Chuck McNally carries flats of kale seedlings at Donna’s Greenhouses in New Gloucester on Monday. “People have time on their hands. Everyone wants to garden,” the co-owner of the greenhouses said. Daryn Slover/Sun Journal Buy this Photo

Whether out of a cure for feeling blue or scratching the itch on a green thumb, people staying at home have seemingly started doing more outdoor projects. 

“I think people are home and they’re bored. What better else to do than hang out outside and plant some trees and shrubs,” said Tyler Gammon of Gammon’s Garden Center in Auburn. 

Gammon said his business is “swamped.” And he’s not the only one. 

“The greenhouse business is busy,” said Chuck McNally of Donna’s Greenhouses in New Gloucester, who runs the business with his wife, Donna. “Way ahead of last year … I know we are ahead because we have empty greenhouses.” 

“I keep telling people that we won’t run out of vegetable seedlings. I may be wrong,” he added. 

Gammon said he’s seen an increase in sales of vegetables and fruit-bearing plants as well. 

“I think because they’re wondering how sanitary it is at the store,” he said. 

Gammon’s had to hire extra workers this year to make sure the garden center could keep up with its own cleanliness during the coronavirus pandemic. 

“It took us a little bit more time to do each sale because we’re trying to keep everything clean, gloving up, wearing masks, stuff like that,” Gammon said. The large acreage of the garden center lets the business allow in a maximum capacity of customers that it hasn’t reached yet, he said. But they’re still “as busy or busier than we’ve ever been.” 

Gammon said the shipping and delivery service his business runs has “gone up a lot” as well. 

More people staying at home may have hurt the spring cleanup business for Fresh Start Landscape of Auburn, but owner Matt Dumont said he’s “super busy” on other projects that people are hiring him for.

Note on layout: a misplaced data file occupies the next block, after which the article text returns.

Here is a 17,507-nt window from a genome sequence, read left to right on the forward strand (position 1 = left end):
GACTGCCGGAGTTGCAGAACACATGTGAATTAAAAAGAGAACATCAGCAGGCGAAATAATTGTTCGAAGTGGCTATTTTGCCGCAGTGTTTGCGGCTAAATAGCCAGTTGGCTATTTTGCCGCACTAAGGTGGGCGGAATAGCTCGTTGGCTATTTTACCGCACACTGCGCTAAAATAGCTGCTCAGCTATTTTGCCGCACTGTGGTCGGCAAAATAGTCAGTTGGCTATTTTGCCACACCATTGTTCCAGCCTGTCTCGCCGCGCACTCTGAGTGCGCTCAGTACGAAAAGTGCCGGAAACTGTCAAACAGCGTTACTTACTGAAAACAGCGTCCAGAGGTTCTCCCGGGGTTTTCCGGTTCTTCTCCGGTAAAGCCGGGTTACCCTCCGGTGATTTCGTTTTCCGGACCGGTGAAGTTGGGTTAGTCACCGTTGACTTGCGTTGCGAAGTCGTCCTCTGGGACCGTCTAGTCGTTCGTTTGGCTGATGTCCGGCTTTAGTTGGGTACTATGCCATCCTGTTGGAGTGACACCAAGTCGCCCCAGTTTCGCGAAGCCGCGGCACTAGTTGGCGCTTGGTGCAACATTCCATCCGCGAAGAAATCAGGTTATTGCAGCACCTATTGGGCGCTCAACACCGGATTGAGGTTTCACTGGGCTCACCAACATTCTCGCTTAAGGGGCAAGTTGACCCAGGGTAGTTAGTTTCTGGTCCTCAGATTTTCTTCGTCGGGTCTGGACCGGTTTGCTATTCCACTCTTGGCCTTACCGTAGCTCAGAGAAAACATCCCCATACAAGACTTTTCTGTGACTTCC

Matt Dumont of Fresh Start Landscape in Auburn works on a patio for an Auburn homeowner Monday. Dumont said business has been “super busy.” Daryn Slover/Sun Journal Buy this Photo

Dumont said he got worried about his business being affected by the state’s stay-at-home order as time got close for him to start his work for the season, but the Maine Landscape and Nursery Association made it clear that businesses like his were deemed essential. 

“So right from the get-go I started getting busy,” he said. 

“I have lost a few of my last year’s customers, as far as spring cleanups go, and that’s because they were staying home, they got bored, and they just did it themselves,” he added. “Instead it was right to patios, walkways, filled in a pool. I had done some cleanups. Mowing, mowing has taken off. I got a lot of new customers for mowing. There’s mulch. It’s just, everyone wants something.” 

Watson Lawn Care of Lewiston has had a tight schedule, according to a message from the business’s Facebook page. 

“It’s business as usual for us,” according to the message. 

Dumont said he’s heard from his material vendors that they also are seeing an increase in business. 

“I think people are just home alone and they’re looking at their yard a lot because they’re home,” Dumont said. “… I think they just want to get projects done.” 

McNally also chalked up the increase in business to people having more time on their hands, and that they’re turning to gardening with that extra time.

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